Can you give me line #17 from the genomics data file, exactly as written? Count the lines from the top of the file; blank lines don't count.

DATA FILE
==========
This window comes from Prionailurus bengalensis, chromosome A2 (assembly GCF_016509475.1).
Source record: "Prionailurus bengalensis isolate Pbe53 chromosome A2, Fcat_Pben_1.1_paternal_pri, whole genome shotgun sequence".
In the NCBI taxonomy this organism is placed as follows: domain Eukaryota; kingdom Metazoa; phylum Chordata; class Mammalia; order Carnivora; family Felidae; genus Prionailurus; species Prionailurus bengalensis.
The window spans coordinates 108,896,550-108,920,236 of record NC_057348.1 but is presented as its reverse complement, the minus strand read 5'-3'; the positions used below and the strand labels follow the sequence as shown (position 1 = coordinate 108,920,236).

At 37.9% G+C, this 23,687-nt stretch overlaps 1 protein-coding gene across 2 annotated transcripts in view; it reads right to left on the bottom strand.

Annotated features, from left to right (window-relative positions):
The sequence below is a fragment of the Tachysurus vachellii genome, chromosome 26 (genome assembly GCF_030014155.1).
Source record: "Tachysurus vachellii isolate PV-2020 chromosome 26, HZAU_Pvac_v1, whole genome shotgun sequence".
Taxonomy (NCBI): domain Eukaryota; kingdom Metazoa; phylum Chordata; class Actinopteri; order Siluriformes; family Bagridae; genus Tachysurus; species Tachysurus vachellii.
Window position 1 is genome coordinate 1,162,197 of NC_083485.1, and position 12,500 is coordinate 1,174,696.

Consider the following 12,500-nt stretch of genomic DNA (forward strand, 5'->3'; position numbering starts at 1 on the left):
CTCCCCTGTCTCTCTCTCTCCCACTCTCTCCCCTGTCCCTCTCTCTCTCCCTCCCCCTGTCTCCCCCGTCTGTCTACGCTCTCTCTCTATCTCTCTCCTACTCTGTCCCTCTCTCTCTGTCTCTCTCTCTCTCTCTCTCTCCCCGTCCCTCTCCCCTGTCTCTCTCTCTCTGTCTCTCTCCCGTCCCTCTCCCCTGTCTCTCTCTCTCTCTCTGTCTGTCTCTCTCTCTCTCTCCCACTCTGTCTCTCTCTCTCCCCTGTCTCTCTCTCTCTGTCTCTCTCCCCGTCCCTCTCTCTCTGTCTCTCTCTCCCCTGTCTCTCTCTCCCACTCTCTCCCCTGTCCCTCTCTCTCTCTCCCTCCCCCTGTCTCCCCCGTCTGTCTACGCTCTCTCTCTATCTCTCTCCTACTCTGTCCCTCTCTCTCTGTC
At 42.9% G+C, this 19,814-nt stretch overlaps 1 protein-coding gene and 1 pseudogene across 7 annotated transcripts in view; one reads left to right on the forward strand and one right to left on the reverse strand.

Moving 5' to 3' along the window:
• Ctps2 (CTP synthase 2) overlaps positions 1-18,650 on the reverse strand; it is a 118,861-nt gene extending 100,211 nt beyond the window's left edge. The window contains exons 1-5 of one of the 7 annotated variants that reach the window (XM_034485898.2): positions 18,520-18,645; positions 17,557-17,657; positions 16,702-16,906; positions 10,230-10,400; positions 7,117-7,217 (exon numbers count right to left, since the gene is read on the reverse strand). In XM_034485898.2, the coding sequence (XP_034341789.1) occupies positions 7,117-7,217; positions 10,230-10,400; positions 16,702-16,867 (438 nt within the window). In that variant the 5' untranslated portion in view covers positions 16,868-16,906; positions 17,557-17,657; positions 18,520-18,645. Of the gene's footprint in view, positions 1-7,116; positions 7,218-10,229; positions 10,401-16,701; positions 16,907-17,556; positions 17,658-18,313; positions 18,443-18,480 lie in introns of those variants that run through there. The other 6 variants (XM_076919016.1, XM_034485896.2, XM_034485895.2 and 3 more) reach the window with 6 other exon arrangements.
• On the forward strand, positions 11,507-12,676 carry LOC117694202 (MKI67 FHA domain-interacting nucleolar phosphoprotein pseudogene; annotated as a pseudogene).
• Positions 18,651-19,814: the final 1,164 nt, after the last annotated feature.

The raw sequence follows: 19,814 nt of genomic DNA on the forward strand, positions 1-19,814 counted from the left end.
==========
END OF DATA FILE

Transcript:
• Positions 18,651-19,814: the final 1,164 nt, after the last annotated feature.